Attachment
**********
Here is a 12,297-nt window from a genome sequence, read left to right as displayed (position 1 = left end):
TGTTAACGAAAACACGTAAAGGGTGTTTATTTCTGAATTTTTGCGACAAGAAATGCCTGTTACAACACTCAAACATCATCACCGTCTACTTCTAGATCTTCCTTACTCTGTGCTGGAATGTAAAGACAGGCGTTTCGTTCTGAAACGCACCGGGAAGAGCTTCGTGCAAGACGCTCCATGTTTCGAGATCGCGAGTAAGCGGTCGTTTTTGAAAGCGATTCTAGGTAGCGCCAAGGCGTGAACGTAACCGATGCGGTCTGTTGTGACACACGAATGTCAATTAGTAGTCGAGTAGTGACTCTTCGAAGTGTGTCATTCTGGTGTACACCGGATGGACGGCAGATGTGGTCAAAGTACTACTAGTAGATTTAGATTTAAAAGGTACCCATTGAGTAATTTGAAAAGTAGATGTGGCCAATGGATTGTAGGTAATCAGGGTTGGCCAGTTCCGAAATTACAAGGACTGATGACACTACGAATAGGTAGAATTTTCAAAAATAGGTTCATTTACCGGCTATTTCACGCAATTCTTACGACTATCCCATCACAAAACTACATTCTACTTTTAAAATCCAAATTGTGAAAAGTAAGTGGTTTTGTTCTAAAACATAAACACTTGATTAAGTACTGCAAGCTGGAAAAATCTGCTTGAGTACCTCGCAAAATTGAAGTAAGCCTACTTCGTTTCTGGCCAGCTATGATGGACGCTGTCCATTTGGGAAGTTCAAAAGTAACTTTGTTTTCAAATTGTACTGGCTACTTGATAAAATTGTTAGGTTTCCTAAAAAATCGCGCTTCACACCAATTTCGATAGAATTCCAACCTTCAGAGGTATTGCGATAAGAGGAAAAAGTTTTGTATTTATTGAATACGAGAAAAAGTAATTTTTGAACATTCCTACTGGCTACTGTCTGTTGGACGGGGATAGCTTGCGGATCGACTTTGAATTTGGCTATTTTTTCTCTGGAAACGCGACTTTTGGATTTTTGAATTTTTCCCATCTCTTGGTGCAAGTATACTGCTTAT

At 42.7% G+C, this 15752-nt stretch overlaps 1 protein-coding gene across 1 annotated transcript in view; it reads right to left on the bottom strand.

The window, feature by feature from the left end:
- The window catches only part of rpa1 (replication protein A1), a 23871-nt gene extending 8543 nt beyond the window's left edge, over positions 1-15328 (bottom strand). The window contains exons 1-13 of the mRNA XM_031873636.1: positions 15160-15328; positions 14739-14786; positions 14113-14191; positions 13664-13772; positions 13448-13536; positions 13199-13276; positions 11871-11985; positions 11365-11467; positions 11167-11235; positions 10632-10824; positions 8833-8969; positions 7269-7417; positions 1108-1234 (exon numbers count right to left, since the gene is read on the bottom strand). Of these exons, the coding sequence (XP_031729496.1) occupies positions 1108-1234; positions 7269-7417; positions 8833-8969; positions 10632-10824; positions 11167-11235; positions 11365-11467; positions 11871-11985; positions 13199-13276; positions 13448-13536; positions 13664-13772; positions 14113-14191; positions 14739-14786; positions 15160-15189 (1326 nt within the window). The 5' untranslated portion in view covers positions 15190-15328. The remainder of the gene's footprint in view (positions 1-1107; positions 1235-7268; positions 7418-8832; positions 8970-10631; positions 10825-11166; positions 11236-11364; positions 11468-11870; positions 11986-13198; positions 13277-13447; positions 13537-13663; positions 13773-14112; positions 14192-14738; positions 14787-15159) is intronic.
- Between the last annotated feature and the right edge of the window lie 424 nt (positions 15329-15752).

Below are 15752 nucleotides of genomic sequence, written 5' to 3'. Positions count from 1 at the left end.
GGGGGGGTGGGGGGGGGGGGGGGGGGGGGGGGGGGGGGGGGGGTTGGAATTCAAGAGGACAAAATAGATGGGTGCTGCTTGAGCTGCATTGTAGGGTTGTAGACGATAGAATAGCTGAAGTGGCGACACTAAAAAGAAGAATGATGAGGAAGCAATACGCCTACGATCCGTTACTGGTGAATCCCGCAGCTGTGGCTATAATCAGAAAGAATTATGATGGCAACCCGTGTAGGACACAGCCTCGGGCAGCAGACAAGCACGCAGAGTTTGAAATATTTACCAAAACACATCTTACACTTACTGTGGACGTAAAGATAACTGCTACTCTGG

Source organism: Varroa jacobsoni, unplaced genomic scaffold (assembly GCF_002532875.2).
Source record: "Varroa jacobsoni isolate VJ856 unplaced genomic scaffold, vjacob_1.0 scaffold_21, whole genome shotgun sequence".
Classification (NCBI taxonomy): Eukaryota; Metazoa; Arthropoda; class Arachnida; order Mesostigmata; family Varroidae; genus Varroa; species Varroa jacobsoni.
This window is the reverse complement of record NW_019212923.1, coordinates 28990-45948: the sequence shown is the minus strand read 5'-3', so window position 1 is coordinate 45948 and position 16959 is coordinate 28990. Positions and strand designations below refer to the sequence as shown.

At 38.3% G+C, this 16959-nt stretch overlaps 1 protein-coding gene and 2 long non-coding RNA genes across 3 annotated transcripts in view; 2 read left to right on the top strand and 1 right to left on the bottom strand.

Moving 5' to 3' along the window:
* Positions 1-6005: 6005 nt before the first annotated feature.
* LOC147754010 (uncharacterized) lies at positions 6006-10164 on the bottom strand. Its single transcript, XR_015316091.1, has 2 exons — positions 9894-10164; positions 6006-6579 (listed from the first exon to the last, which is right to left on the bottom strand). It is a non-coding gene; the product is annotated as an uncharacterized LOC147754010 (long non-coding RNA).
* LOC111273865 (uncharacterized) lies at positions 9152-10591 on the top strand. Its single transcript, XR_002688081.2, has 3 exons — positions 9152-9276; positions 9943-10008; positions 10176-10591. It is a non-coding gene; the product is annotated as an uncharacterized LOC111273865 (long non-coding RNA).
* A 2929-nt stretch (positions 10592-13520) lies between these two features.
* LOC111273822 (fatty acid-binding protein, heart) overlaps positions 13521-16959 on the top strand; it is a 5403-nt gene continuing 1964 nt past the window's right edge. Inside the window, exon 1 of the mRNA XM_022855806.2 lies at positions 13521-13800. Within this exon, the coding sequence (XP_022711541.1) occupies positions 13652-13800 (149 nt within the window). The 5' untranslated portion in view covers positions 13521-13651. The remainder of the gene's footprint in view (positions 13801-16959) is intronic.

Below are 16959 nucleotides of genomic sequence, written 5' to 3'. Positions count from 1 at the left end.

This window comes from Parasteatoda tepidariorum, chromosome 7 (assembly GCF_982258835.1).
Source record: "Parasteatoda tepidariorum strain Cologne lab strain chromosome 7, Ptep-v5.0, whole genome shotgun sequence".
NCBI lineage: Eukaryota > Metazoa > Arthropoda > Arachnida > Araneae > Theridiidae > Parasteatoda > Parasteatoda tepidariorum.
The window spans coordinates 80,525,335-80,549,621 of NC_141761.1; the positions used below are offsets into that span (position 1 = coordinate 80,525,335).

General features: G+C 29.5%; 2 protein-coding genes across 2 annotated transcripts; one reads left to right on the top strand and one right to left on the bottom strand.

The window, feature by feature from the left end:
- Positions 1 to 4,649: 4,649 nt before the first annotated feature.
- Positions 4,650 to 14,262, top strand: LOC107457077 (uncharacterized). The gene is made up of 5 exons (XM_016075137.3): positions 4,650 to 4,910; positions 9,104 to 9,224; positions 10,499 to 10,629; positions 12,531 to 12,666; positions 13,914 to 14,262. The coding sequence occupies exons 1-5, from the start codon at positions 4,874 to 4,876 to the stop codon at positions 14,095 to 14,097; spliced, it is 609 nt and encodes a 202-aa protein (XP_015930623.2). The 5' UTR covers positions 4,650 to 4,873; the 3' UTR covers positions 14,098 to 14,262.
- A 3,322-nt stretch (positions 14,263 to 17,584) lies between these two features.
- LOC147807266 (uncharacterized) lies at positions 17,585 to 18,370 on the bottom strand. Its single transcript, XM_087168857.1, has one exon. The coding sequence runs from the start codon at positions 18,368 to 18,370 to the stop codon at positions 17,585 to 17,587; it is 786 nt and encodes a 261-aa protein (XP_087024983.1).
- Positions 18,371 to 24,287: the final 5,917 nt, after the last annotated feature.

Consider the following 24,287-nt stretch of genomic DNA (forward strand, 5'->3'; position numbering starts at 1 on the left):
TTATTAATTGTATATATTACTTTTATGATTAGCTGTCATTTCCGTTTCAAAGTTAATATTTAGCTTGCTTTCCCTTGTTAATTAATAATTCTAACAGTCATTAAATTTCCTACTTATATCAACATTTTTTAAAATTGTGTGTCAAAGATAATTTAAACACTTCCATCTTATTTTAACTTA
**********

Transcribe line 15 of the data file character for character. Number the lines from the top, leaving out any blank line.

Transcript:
* Positions 1-6005: 6005 nt before the first annotated feature.